Markets Ponder China Bailing Out Europe (Again)

♠ Posted by Emmanuel in ,,, at 12/22/2010 07:16:00 PM
OK, OK, so I am using the term "bailing out" in a very loose sense: For instance, China has not quite said that its continued patronage of US debt in the wake of the financial crisis is specifically to bail out America. Rather, it's always couched in diplomacy-speak such as preserving "stability" in the global financial system as a certain Yankee diplomat-beggar would put it.

I almost missed the clip above of LSE IDEAS' very own Niall Ferguson arguing that the Chinese should help bail out China on Fareed Zakaria's GSP programme. (Despite what our school paper says, he does work here.) This theme has been a continuing one: former IMF Chief Economist Simon Johnson even went so far as to suggest its headquarters should be in Beijing if and when the Chinese become the largest shareholders. Somewhat less far-fetched, China has indeed voiced support for the idea of diversifying its holdings by purchasing sovereign debt of troubled eurozone members (which ares still denominated in euros).

So it is that newswires are abuzz with news that the Chinese are once again making noises to similar effect:
China has promised to take further “concerted action” to support European financial stabilisation, including continuing to buy the bonds of countries at the centre of the sovereign debt crisis, according to senior European officials. The officials, who declined to be named, said Wang Qishan, a Chinese vice-premier, had given assurances that China would step up support for European stabilisation efforts “if necessary”. Mr Wang made the pledge during the third annual China-EU High Level Economic and Trade Dialogue, held in Beijing on Tuesday...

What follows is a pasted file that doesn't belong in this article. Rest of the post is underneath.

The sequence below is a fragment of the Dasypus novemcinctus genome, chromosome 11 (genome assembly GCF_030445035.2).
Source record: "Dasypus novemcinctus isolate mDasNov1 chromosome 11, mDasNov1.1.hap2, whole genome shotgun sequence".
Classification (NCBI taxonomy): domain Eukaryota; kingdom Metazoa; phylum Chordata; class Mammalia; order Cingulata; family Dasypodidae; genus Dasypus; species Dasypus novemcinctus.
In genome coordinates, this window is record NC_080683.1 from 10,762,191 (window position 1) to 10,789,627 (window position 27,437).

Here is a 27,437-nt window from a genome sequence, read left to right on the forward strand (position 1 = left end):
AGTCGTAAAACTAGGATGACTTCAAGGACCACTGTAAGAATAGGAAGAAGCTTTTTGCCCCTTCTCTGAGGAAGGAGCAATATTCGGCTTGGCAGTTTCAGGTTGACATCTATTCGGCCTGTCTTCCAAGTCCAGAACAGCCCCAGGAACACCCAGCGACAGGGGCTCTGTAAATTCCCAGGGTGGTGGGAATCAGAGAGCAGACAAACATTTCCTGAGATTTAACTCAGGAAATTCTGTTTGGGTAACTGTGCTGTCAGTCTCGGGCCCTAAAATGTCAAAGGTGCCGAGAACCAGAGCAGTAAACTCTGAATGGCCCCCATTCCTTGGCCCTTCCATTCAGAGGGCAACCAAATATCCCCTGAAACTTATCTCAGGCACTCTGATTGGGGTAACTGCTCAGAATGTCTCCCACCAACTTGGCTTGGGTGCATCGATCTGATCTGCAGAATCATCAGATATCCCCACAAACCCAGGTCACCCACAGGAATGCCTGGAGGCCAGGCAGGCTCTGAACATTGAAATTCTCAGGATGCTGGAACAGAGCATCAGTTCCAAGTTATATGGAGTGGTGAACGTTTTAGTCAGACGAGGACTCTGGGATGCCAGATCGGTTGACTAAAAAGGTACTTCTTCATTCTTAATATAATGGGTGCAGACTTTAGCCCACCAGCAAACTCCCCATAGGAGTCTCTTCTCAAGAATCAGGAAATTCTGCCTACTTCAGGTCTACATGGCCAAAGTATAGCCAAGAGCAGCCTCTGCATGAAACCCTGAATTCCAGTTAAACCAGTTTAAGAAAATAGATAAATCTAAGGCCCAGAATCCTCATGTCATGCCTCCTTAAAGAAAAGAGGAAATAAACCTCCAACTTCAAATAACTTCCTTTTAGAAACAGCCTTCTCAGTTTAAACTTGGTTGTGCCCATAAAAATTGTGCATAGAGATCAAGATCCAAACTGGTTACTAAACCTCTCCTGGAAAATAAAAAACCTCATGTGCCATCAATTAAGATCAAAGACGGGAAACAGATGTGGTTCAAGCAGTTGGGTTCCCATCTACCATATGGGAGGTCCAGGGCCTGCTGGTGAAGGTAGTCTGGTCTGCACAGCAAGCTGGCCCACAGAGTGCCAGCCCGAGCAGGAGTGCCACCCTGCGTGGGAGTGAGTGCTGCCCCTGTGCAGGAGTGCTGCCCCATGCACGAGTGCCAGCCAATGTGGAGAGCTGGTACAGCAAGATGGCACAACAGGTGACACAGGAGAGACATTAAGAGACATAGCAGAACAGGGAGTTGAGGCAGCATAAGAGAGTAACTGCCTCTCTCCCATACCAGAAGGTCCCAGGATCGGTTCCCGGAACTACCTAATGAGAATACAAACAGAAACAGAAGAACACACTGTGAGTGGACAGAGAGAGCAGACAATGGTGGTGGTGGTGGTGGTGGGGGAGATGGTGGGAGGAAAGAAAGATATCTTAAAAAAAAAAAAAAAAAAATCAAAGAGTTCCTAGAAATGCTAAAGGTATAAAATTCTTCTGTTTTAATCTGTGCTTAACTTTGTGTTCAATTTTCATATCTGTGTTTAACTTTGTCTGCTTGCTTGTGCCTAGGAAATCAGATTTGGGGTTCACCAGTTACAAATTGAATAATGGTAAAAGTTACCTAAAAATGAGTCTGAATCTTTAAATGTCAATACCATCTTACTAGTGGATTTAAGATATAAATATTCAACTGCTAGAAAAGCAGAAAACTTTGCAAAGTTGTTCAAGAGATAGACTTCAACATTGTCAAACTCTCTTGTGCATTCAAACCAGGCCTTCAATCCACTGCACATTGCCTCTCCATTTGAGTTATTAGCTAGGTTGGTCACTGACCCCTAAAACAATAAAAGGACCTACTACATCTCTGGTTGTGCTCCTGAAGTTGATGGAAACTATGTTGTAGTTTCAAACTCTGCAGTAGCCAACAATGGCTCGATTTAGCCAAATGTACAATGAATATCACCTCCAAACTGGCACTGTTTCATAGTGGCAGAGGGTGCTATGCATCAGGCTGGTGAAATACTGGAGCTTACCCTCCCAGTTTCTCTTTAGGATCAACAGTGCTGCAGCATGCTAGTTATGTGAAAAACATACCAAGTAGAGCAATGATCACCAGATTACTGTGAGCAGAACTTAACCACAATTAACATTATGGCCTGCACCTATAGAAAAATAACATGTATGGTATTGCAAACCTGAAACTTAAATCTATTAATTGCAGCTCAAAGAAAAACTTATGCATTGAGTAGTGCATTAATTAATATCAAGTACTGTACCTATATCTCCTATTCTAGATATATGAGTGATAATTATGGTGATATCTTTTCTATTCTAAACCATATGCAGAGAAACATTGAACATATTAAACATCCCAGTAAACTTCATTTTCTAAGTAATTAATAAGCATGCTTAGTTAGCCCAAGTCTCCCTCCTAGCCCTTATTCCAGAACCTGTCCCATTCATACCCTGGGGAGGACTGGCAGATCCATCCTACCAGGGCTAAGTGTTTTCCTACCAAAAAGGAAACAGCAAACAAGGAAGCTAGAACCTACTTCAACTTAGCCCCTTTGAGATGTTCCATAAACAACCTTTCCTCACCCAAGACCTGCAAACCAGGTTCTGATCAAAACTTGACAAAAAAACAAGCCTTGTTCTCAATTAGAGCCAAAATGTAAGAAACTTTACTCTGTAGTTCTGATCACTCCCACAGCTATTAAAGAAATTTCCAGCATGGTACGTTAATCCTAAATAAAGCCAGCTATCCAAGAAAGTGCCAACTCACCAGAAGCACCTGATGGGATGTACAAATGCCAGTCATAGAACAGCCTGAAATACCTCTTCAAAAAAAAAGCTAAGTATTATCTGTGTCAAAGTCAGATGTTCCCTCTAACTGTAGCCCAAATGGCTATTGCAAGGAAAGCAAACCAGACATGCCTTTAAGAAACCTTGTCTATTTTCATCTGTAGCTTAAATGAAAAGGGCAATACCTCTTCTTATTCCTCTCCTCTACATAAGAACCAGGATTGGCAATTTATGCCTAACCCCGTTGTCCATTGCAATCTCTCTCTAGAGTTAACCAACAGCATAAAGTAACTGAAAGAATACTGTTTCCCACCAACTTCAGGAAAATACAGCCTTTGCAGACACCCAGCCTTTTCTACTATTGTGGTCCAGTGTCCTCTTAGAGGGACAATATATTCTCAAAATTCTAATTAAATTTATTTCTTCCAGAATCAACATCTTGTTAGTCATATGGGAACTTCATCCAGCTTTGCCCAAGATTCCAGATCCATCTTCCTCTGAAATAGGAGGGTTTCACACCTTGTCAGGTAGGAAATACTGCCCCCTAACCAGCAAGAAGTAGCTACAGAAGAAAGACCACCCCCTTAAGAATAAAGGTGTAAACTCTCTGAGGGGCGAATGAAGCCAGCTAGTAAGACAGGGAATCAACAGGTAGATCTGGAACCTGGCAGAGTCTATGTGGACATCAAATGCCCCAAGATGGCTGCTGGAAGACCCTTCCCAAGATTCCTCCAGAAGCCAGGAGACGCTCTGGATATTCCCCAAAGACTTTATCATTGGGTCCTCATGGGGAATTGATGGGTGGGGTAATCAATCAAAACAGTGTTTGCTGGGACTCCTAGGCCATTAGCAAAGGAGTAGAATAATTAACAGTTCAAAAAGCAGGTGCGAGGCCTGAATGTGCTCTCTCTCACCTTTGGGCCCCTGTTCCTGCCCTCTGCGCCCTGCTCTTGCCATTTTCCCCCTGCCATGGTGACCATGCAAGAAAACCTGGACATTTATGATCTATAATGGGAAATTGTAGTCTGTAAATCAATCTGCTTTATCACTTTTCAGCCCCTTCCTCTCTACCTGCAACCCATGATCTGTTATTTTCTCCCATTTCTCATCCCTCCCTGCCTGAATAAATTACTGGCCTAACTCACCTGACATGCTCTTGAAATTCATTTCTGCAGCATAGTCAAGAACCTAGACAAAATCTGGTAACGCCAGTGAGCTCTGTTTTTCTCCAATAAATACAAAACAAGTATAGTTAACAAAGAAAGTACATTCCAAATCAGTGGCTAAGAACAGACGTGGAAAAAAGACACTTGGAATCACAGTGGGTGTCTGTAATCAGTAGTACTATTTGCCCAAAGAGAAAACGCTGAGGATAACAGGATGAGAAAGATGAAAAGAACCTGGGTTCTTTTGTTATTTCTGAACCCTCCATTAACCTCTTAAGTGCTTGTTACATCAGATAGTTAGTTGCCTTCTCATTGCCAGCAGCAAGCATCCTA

In addition, Klaus Regling, the head of the eurozone’s €440bn ($577bn) bail-out fund, said China had shown enthusiasm for bonds issued by his agency, tasked with raising a sizeable chunk of the funding for the €85bn Irish bail-out. The EU is China’s biggest export market, with two-way trade valued at $434bn in the first 11 months of this year, and Beijing has a strong interest in supporting regional stability. “From the European point of view we appreciate the support of China for the European and international effort to safeguard financial stability in Europe,” said Olli Rehn, European Commissioner for Economic and Monetary Affairs.
Two things, however: so the Chinese have already voiced support for troubled eurozone economies, but that hasn't done much to reduce their interest rate differentials over that of German debt. Also, further support is likely to be tied to the EU moving on two longstanding grievances China holds with the West over lifting its designation as a "non-market economy" earlier than 2016 as agreed to in its WTO accession and limitations to its purchases of European arms:
Mr Wang’s comments boosted the euro’s value against the US dollar, but China’s public support for Greece and Portugal over recent months has not prevented their bond yields remaining near record highs. European officials said that although China had not explicitly linked its bond purchases to any specific issues, Beijing asked in the talks for the EU to grant it “market economy” status and lift a long-standing arms embargo.
That said, I gather that market commentators are taking somewhat increased risk appetite as a result of expectations for China to backstop Europe. Once more, it's interesting how much market participants now attribute to China's actions despite limited evidence of it buying distressed euro-denominated sovereign debt.